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endless duration :that, whether it be a state of happiness, or of misery, to which they are then to be consigned; such as it may set out, it must continue for ever! The eternity of the life to come, or (which amounts to the same thing) the immortality of the soul, was taught and believed by the wiser heathens, who had only a faint tradition, or what has been called “ the light of nature," for their guidance: but our assurance of it is of far higher authority. Even under the Old Dispensation, the prophet Daniel foretold, that they, who turned many to righteousness,” should “shine as the stars for ever.” But, in the Gospel, our Lord himself has declared, that, at the last judgment, “ the wicked shall go away into everlasting punishment, but the righteous into life eternal.”2

Such is the solemn close of those Articles of faith, which as followers of Christ, and true sons of the holy catholic Church, we profess to maintain. We have seen, that they are established upon the firm basis of revealed truth: worthy to be at once the standard of our opinions, and the rule of our lives. Frequently, then, as, by the appointment of our Church, we pronounce them with our lips, let us not less frequently revive and fix them in our minds; remembering above all things the encouragement which they afford to a virtuous and holy life: even as St. Paul has written to the Corinthians; "therefore, my beloved brethren, be ye stedfast, unmoveable, always abounding in the work of the Lord, forasmuch as ye know that your labour is not in vain in the Lord.” 1

1 Dan. xii. 3.

2 Matth. xxv. 46.

1 Cor. xv. 58.

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LECTURE VII.

THE CR E EDS.

HEB. XI. 6.

He, that cometh to God, must believe that He is.

The doctrine of this text (as I lately took occasion to remark) has been otherwise expressed in these terms that a right faith is the indispensable foundation of all practical piety or virtue : and it has been their conviction of the truth of this doctrine, that has led all Christian Churches to adopt those forms or confessions of faith, which we call Creeds. In my last lecture

the Service of our Church, after some general discussion of the design and authority of Creeds, I directed your attention to the particular sense and bearing of the

upon

chief articles of faith, contained in the Apostles' Creed. It is my present purpose, to offer some further, and (as I apprehend) very necessary observations on the other two Creeds adopted by our Church; more particularly on that, which is commonly — though erroneously – termed “the Creed of St. Athanasius." The NICENE CREED, in length, does not greatly exceed that which bears the name of the Apostles ; nor does it vary from the latter in substance, except that, on certain articles, it is more full and explicit. The title Nicene—is derived from its having been, in great part, composed and sanctioned in the first general Council, held at Nicē, a city in Asia Minor, early in the fourth century ; but it was not completed before the fifty-eighth year from that time, when it was revised in another general Council held at Constantinople.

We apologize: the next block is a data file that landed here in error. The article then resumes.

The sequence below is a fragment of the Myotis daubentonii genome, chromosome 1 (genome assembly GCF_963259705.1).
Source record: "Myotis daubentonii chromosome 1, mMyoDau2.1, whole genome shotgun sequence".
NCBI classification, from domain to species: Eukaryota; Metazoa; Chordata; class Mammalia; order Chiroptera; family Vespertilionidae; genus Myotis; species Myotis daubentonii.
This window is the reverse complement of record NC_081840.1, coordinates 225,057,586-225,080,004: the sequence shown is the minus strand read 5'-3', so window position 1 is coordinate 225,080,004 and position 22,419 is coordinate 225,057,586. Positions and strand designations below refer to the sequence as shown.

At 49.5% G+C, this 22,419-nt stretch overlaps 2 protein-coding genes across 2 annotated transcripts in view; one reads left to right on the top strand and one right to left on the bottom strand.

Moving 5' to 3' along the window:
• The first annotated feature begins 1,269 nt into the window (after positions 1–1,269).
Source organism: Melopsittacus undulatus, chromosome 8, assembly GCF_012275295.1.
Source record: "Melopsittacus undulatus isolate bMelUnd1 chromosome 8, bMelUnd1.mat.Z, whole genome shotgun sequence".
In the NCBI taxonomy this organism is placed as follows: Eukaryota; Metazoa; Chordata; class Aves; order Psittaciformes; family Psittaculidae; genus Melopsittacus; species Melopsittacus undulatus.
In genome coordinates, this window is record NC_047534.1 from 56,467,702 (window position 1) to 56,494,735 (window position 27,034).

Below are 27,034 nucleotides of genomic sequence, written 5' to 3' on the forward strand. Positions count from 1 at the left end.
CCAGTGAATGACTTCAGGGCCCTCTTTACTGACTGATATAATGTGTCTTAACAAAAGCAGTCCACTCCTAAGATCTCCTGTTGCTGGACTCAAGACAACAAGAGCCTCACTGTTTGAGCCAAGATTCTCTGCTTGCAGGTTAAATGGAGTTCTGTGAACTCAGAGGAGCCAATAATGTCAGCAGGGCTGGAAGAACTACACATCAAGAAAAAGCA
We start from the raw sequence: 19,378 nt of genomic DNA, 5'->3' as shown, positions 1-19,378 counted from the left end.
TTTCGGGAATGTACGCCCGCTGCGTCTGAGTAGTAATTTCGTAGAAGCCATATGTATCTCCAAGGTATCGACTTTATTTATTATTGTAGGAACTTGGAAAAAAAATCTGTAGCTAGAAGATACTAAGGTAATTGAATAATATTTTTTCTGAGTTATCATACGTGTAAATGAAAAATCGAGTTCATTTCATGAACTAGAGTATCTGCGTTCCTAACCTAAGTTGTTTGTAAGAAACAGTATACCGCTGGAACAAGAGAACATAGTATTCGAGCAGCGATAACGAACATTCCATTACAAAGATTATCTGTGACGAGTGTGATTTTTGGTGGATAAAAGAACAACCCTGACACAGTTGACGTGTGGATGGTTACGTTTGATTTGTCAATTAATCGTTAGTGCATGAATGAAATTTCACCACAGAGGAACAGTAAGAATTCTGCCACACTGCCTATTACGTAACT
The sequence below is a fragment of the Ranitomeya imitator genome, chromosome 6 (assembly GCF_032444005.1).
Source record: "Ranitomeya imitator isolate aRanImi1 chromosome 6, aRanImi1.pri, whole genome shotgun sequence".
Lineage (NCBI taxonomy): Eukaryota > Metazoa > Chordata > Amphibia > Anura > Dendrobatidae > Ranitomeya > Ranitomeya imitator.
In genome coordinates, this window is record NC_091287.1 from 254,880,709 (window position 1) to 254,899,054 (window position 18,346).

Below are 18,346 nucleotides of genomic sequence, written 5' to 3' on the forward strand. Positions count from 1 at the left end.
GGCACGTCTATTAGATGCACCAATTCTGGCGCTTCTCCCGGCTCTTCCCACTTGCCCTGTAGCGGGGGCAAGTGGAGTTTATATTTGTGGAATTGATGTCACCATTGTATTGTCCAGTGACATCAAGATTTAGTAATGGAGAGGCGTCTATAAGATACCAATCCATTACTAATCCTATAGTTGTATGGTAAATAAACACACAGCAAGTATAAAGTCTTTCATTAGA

It was the chief object of this Creed, to guard against certain heresies; some of which derogated from the divine character of the Son of God, by denying that he existed before his appearance upon earth ; while others rejected the personality of the Holy Spirit. Hence, we find it here added, that our Lord Jesus Christ, the only begotten Son of God, was begotten by his Father before all worlds ; God of God; light of light; very God of very God; begotten, not made, being of one substance with the Father:" and that “ the Holy Ghost” is “ the Lord and giver of life, who proceedeth from the Father and the Son; who with the Father and the Son together is worshipped and glorified ; who spake by the prophets.”

These Articles, though more particular than those which respect the same points in the Apostles' Creed, contain nothing contrary to them: for both Creeds assert three distinct Persons in the Unity of the Divine Essence: both maintain the miracle of the Incarnation; the sacrifice of the Cross for the remission of sin; the resurrection of Christ from the dead; his ascension into heaven, and his coming hereafter to judge the world ; and both declare, that all men shall rise with their bodies to give an account of their works. Nor can the assertions in the Nicene Creed concerning the Holy Ghost, either as respecting his divinity, or his personality, be deemed inconsistent with the Apostles' Creed ; though the latter simply says

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